Structure, form, and meaning in the mental lexicon: evidence from Arabic

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© 2015 The Author(s). Published by Taylor & Francis. Does the organization of the mental lexicon reflect the combination of abstract underlying morphemic units or the concatenation of word-level phonological units? We address these fundamental issues in Arabic, a Semitic language where every surface form is potentially analyzable into abstract morphemic units – the word pattern and the root – and where this view contrasts with stem-based approaches, chiefly driven by linguistic considerations, in which neither roots nor word patterns play independent roles in word formation and lexical representation. Five cross-modal priming experiments examine the processing of morphologically complex forms in the three major subdivisions of the Arabic lexicon – deverbal nouns, verbs, and primitive nouns. The results demonstrate that root and word pattern morphemes function as abstract cognitive entities, operating independently of semantic factors and dissociable from possible phonological confounds, while stem-based approaches consistently fail to accommodate the basic psycholinguistic properties of the Arabic mental lexicon.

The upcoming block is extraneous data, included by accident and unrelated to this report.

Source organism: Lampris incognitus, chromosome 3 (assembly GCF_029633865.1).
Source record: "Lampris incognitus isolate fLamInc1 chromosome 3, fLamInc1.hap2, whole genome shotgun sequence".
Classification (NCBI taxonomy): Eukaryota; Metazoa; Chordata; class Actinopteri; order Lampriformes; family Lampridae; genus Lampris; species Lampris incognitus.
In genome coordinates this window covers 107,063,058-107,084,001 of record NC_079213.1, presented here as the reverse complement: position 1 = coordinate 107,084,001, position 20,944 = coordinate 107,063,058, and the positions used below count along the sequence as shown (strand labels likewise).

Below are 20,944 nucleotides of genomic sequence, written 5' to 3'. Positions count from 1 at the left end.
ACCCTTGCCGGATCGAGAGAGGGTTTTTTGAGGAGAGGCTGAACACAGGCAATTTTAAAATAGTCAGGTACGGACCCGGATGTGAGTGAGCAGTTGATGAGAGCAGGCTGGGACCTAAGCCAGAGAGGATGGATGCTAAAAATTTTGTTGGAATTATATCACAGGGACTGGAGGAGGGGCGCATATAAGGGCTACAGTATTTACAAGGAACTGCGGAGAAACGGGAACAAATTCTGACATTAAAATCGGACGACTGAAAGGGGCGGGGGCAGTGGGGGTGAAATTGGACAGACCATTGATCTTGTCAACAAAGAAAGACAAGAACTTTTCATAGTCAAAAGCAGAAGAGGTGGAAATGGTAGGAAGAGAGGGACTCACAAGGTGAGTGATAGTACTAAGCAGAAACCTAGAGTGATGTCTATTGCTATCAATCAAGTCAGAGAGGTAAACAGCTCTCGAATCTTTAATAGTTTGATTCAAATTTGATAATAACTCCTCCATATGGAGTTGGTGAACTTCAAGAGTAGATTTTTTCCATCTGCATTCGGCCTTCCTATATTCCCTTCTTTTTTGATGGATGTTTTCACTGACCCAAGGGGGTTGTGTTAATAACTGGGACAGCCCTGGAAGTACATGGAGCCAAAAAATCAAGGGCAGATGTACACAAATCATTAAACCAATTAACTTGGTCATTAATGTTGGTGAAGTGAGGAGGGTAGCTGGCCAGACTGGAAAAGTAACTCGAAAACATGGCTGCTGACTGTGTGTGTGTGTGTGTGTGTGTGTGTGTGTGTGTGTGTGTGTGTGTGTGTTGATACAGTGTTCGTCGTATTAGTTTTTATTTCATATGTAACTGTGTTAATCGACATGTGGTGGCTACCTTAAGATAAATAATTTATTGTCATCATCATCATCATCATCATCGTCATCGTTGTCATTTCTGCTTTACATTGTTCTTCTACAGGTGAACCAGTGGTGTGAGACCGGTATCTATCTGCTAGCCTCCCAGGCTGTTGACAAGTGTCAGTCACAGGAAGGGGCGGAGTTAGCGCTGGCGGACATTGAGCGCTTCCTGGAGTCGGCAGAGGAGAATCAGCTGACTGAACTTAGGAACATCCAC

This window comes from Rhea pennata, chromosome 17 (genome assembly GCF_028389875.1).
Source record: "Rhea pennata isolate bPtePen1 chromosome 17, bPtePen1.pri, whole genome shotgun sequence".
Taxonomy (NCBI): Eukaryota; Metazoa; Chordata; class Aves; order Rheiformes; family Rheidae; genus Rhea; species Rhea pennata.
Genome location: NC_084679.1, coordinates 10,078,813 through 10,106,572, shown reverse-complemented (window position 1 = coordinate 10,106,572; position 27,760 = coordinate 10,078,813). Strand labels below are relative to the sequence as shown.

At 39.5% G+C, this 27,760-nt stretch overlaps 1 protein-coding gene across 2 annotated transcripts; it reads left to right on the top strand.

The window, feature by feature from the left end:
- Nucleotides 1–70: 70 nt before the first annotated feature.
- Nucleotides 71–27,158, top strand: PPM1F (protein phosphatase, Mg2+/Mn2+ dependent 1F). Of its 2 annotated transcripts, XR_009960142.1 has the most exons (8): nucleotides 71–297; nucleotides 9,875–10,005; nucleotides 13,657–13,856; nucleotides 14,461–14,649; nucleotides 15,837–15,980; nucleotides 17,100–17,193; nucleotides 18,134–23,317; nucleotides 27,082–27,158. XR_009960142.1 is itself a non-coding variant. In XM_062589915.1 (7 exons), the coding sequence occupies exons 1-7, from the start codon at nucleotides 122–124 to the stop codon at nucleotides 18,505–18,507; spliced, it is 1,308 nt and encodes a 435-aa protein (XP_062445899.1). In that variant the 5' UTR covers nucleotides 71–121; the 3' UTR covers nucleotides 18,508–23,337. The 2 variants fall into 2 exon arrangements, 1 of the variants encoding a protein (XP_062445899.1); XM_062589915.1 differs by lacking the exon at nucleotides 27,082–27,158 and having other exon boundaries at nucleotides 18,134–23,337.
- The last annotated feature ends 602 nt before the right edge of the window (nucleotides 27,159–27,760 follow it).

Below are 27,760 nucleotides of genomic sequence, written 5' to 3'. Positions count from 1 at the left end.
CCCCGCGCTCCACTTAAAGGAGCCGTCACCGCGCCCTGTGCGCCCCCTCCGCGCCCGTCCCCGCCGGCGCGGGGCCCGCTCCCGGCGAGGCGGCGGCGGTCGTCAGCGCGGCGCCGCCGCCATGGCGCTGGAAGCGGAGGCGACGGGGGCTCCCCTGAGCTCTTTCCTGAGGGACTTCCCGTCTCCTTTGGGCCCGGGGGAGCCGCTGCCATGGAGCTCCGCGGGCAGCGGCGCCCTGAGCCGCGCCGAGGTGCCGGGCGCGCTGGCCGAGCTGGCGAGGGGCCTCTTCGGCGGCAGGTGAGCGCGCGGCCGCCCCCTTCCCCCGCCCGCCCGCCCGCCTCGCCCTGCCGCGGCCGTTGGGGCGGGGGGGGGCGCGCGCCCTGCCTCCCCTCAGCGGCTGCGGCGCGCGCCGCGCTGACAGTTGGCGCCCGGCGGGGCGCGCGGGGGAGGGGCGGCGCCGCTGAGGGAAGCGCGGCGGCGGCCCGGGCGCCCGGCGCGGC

Boudelaa, S., & Marslen-Wilson, W. D. (2015). Structure, form, and meaning in the mental lexicon: evidence from Arabic. Language, Cognition and Neuroscience, 30(8), 955–992.

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